Mincemeat Enjoys a Storied Past, by Marilyn Ostermiller.

“Would you like a mincemeat cookie?”

When I offer holiday guests a platter of fresh baked mincemeat cookies, I’ve come to expect one of two responses, happy or sorta queasy.

It’s understandable. Minced meat and cookies aren’t a famous pairing, like peanut butter and jelly, or cheese and crackers.

 

Mincemeat can be traced back to Medieval Times in Europe. Back then, it was a way to preserve food without refrigeration. Finely chopped lamb was mixed with dried fruits, sugar and vinegar to keep it from spoiling.

 

A tradition evolved that tied mincemeat pie to Christmas. The pie crust was rectangular, like the manger in Bethlehem. It was filled with mincemeat and a small replica of baby Jesus rested on the filling. A sprinkling of cinnamon, cloves and nutmeg symbolized the gifts of the Magi. 

 

Over the years, the meat — finely chopped beef became popular — gradually began to be supplanted with preserved fruits, and sweeteners.

Crosse & Blackwell Rum & Brady Mincemeat Filling & Topping ~ 1 count ~ 29 oz jar

Today’s mincemeat is made mostly from preserved fruits. The brand I prefer doesn’t have a trace of meat or suet. Instead, it’s made with apples, raisins, and orange peel, mixed with corn syrup, vinegar, cornstarch, spices and salt. Some other brands still include beef and suet. Some are spiked with brandy or rum.

While I take the shortcut of prepared mincemeat, two of the cookbooks that will guide more adventurous cooks through the steps to make theirs from scratch include:

  • The Forgotten Arts: Making Old-Fashioned Pickles, Relishes, Chutneys, Sauces and Catsups, Mincemeats, Beverages and Syrups (Yesterday’s Skills Adapted to keywords=Mincemeat+recipes&qid=1571846370&s=books&sr=1-1
  • Preserve & Pickle Recipes (Preserve & Pickle Recipes : With these Fruit Cheeses, Curds, Mincemeat, Conserves, Chutneys And Relishes Book 2) Written by Ana Bridge.

Like pumpkin pie and fruit cake, mincemeat pies, tarts and cookies have their season. It begins at Thanksgiving and ends at Christmas, although leftovers are fair game until New Year’s Eve.

My family favors this recipe:

mincemeat

Mincemeat Cookies

Ingredients:

1 cup unsalted butter

1 1/2 cups sugar

3 eggs

3 cups unsifted flour

1tsp. baking soda

1/2 tsp. salt

1 1/3 cups mincemeat (I use Crosse & Blackwell brand)

Preheat oven to 375 degrees.  Cream butter and sugar in a mixer. Add eggs, one at a time. Whisk together dry ingredients. Add gradually to the creamed mixture. Stir in mincemeat. Drop tablespoon-sized rounds of batter on a greased baking sheet. Bake 8-10 minutes. Makes 6 dozen.

Marilyn Ostermiller      Marilyn Ostermiller is a long-time journalist, who enjoys baking for family and friends.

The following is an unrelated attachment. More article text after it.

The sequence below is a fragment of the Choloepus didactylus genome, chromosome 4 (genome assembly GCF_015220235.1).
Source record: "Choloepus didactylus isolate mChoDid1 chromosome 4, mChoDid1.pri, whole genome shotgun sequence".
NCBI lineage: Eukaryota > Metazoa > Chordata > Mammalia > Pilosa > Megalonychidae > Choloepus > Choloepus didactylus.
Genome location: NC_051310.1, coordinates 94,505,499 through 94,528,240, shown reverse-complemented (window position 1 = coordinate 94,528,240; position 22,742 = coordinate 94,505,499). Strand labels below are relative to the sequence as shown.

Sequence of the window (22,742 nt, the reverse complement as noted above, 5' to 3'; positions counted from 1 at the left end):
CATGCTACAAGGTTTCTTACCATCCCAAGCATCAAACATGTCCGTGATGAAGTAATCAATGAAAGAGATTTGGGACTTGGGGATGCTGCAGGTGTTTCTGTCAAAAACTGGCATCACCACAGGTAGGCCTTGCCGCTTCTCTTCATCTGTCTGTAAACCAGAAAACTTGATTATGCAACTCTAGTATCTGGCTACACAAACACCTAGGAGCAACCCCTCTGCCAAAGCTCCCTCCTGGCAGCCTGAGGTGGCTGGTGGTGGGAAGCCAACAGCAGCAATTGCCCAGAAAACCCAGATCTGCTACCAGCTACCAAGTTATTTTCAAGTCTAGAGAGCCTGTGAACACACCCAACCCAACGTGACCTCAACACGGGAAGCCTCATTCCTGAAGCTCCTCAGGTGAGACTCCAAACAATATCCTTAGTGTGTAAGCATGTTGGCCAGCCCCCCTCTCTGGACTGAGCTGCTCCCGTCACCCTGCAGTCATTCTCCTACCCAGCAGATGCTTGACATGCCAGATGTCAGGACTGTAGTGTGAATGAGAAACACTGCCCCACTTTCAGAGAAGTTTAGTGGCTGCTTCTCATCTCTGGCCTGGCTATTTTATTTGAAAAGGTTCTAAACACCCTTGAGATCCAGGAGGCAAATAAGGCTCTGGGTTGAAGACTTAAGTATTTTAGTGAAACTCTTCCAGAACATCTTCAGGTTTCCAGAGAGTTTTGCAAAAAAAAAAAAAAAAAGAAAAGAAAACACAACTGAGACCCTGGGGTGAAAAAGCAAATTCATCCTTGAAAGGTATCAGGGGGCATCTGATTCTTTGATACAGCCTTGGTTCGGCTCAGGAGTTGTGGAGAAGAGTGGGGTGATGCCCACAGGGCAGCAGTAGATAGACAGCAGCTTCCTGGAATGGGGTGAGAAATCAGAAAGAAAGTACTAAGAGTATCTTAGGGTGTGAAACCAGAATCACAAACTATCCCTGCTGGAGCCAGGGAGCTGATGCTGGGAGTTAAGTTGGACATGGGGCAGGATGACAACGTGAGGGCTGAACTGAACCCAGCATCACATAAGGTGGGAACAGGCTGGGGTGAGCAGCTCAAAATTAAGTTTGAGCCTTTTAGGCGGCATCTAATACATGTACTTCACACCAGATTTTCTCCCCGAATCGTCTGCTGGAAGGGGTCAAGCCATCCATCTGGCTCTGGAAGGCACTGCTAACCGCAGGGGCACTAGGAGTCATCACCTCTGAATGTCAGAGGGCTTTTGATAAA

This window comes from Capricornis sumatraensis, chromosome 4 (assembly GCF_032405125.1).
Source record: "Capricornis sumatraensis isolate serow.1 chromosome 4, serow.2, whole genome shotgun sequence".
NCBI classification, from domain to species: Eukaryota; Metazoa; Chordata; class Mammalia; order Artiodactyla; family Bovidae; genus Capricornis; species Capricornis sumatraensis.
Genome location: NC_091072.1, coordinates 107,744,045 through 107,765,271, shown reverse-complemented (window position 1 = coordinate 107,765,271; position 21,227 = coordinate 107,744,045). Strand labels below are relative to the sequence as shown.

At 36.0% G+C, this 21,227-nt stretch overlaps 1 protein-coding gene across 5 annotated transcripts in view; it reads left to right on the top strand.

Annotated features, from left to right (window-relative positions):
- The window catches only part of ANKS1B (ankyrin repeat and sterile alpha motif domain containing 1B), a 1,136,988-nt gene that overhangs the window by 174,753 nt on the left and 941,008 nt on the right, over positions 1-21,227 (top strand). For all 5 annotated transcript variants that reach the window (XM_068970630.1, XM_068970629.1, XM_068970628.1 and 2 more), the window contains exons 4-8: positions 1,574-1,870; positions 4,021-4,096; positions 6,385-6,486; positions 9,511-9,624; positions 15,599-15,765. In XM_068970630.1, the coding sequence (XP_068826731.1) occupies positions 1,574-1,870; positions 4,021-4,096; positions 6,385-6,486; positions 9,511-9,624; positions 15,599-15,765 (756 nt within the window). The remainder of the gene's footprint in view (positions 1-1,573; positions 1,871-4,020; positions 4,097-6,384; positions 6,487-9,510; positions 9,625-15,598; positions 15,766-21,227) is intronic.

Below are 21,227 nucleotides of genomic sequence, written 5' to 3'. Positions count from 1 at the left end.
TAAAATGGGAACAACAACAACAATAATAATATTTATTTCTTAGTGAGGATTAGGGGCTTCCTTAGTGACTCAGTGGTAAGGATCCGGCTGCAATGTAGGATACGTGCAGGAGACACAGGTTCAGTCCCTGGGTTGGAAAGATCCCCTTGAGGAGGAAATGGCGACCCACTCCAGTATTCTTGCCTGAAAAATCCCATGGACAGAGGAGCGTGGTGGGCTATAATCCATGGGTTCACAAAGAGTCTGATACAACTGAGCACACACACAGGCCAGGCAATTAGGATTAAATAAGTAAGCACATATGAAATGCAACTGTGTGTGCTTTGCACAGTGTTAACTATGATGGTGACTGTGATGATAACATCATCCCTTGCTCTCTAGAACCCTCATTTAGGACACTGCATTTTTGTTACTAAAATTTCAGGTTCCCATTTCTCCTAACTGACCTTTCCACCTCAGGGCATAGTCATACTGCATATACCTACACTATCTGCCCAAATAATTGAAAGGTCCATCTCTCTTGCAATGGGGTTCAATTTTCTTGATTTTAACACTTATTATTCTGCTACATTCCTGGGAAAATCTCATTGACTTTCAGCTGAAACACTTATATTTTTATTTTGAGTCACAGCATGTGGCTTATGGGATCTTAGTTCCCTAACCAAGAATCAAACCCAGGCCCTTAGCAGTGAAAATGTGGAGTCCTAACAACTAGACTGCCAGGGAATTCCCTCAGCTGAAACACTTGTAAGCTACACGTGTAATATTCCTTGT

What Did The White Pumpkin Say to the Orange Pumpkin?

It’s pumpkin time again…that once a year phenomenon that turns ordinary people into a frenzy of decorating for autumn. Pumpkins spring up everywhere and in everything we eat. Pumpkin latte, muffins, soup, pies, cakes, cookies, pancakes, even beer. So, in honor of the season here are a few fun facts about this popular fruit.   Pumpkins

All facts are taken from the websites listed below:

http://www.sciencekids.co.nz/sciencefacts/food/pumpkins.html

https://www.goodhousekeeping.com/health/diet-nutrition/a22544/facts-about-pumpkins/

 

  • Pumpkins are usually orange but can sometimes be yellow, white, green or red.

  • The name pumpkin comes from the Greek word ‘pepon’, meaning ‘large melon’.

  • The word “pumpkin” showed up for the first time in the fairy tale Cinderella.

  • Scientifically speaking, pumpkins are a fruit (they contain seeds) but when it comes to cooking, they are often referred to as vegetables.

  • Pumpkins are grown on every continent except Antarctica.

  • They vary in weight but an average sized pumpkin might weigh around 13 pounds (6 kilograms).

  • Giant pumpkins can be grown for competitions, with some weighing over 1000 pounds! (450 kilograms). In 2010, the world record was 1810 pounds! That’s huge!!

  • Pumpkin plants feature both male and female flowers, with bees typically being involved in pollination (the transfer of pollen).

  • Over 1 billion pounds (450 million kgs) of pumpkin are produced in the US every year.

  • 80% of the U.S.’s pumpkin crop is available during October.

  • Pumpkin seeds are an excellent source of zinc, magnesium, and Omega-3 fats.
  • Pumpkin pie is a sweet dessert that originates in North America and is traditionally eaten during harvest time and holidays such as Thanksgiving and Christmas.

  • Every single part of a pumpkin is edible.

    Yep, you can eat the skin, leaves, flowers, pulp, seeds, and even the stem!

  • Pumpkins are popular decorations during Halloween. A carved pumpkin illuminated by candles is known as a ‘jack-o-lantern’. The tradition is believed to have come from Ireland, where they used to carve faces into turnips, beet and other root vegetables as part of the Gaelic festival of Samhain.